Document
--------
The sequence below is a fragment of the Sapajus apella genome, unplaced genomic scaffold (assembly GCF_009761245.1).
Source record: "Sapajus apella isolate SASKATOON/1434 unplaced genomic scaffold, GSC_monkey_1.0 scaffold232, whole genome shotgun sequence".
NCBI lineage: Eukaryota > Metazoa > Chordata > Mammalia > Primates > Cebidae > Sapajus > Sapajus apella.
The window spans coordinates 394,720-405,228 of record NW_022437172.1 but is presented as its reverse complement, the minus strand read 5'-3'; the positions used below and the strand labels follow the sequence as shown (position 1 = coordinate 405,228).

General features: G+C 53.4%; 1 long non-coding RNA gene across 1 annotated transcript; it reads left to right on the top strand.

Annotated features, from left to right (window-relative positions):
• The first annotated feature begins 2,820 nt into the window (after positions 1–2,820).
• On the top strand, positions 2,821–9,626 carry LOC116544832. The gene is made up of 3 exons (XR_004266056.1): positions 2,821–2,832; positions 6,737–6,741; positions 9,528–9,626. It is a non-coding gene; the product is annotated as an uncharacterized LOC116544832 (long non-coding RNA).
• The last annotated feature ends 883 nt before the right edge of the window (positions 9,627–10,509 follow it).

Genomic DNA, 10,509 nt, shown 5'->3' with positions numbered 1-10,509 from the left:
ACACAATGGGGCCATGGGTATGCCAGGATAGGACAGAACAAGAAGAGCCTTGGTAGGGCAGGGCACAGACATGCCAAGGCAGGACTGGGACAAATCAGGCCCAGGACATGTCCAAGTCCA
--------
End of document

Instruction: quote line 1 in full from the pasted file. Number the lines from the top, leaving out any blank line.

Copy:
The sequence below is a fragment of the Sapajus apella genome, unplaced genomic scaffold (assembly GCF_009761245.1).